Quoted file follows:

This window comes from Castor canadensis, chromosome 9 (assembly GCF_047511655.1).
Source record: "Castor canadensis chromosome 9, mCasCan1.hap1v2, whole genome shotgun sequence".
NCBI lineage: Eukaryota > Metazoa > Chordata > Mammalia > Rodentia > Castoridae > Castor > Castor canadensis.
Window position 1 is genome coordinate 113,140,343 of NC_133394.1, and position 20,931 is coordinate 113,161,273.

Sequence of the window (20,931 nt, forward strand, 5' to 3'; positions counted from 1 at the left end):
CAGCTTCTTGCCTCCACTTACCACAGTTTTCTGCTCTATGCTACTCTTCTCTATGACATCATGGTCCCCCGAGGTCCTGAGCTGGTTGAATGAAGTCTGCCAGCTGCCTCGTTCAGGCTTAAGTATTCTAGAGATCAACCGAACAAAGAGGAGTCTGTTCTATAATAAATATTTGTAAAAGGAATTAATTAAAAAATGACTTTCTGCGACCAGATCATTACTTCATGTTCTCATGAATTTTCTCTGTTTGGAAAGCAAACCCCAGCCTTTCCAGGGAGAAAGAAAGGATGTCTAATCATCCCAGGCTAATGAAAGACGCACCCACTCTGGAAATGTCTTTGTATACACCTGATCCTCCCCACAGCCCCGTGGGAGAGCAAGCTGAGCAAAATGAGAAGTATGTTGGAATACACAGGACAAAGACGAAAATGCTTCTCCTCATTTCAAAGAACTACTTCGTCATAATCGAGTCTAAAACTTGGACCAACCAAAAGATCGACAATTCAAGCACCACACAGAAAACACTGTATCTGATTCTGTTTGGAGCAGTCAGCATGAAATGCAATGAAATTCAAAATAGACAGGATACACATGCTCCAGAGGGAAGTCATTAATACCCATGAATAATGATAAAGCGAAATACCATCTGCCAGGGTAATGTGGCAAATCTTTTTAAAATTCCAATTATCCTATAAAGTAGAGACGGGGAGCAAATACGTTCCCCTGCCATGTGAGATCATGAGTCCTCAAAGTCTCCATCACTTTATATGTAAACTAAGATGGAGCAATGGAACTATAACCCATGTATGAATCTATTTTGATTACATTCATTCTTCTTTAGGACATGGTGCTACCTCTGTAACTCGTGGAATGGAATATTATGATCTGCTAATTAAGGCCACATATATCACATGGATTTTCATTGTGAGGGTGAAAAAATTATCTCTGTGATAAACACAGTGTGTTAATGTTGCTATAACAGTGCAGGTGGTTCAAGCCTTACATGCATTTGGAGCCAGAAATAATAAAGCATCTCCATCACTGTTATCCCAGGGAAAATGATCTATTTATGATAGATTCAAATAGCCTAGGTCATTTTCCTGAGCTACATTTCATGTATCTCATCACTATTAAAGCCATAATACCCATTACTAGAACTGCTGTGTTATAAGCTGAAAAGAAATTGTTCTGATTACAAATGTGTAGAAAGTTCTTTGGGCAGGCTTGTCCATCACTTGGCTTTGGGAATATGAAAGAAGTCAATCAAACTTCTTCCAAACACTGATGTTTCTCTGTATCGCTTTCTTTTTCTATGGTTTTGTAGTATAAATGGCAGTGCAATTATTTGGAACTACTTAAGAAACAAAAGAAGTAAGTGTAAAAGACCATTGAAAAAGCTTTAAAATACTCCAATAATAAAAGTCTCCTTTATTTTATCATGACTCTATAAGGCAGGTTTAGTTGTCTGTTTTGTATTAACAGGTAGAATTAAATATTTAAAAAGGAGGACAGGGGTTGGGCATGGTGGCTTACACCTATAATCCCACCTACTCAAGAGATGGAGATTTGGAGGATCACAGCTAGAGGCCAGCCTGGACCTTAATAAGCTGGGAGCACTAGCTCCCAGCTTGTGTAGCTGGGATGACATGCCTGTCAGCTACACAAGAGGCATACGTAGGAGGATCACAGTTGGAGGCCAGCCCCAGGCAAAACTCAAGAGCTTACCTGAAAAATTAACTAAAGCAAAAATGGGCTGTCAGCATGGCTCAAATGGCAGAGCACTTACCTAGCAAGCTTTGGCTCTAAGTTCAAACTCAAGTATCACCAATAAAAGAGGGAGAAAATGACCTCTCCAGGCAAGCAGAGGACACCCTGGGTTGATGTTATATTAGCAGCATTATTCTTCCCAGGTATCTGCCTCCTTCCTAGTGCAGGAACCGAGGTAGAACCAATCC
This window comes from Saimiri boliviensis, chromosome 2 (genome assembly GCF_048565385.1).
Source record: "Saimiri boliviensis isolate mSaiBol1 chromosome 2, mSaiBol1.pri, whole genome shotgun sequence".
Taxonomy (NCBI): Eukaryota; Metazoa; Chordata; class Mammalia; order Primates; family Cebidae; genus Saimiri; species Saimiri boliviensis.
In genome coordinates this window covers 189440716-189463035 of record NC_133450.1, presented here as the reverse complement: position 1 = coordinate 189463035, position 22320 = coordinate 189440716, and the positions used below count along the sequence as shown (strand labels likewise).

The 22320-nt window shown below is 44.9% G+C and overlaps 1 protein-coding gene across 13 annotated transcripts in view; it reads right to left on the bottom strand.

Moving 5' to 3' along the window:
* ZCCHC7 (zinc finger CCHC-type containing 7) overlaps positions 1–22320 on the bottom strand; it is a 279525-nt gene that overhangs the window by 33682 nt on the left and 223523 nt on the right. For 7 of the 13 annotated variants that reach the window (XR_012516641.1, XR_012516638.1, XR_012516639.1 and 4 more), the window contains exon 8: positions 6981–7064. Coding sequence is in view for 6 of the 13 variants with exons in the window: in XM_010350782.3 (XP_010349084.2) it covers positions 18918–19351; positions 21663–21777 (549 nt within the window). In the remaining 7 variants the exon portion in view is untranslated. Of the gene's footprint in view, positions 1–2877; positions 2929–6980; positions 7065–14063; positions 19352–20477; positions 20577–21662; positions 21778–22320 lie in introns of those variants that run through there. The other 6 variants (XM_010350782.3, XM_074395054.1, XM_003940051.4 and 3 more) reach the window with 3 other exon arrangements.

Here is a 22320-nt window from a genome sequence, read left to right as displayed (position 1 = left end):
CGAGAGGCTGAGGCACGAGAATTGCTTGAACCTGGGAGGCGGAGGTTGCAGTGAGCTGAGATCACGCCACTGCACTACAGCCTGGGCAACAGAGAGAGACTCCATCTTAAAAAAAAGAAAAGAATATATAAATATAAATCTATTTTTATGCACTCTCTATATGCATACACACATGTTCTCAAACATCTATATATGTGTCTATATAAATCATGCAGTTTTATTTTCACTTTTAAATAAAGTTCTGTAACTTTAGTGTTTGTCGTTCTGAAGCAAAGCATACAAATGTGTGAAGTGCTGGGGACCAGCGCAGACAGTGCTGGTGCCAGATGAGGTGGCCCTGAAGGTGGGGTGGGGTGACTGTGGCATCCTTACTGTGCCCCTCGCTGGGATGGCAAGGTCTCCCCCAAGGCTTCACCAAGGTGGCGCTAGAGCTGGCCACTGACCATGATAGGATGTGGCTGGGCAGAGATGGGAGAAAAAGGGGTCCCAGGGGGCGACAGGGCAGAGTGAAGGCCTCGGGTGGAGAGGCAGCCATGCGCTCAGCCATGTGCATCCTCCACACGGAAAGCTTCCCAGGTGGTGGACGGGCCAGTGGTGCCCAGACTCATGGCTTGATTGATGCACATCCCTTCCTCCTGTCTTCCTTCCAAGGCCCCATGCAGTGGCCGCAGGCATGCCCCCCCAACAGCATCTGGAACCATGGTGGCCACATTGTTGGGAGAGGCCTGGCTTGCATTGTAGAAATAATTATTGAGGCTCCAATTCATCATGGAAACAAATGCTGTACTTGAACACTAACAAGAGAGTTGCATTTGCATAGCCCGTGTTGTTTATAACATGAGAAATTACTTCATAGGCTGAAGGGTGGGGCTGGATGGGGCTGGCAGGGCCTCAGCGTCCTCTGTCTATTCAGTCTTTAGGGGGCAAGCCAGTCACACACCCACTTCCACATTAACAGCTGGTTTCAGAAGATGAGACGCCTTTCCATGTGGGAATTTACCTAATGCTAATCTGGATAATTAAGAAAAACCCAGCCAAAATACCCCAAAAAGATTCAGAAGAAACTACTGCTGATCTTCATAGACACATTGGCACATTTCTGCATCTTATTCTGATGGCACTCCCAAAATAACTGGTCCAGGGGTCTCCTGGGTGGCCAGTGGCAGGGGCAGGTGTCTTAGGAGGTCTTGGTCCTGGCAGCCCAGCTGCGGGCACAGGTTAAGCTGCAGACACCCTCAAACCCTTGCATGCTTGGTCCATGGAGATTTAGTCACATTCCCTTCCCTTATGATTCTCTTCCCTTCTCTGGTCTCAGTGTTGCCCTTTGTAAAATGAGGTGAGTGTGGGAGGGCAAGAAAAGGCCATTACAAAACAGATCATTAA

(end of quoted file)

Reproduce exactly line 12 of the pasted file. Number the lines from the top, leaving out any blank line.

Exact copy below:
Moving 5' to 3' along the window: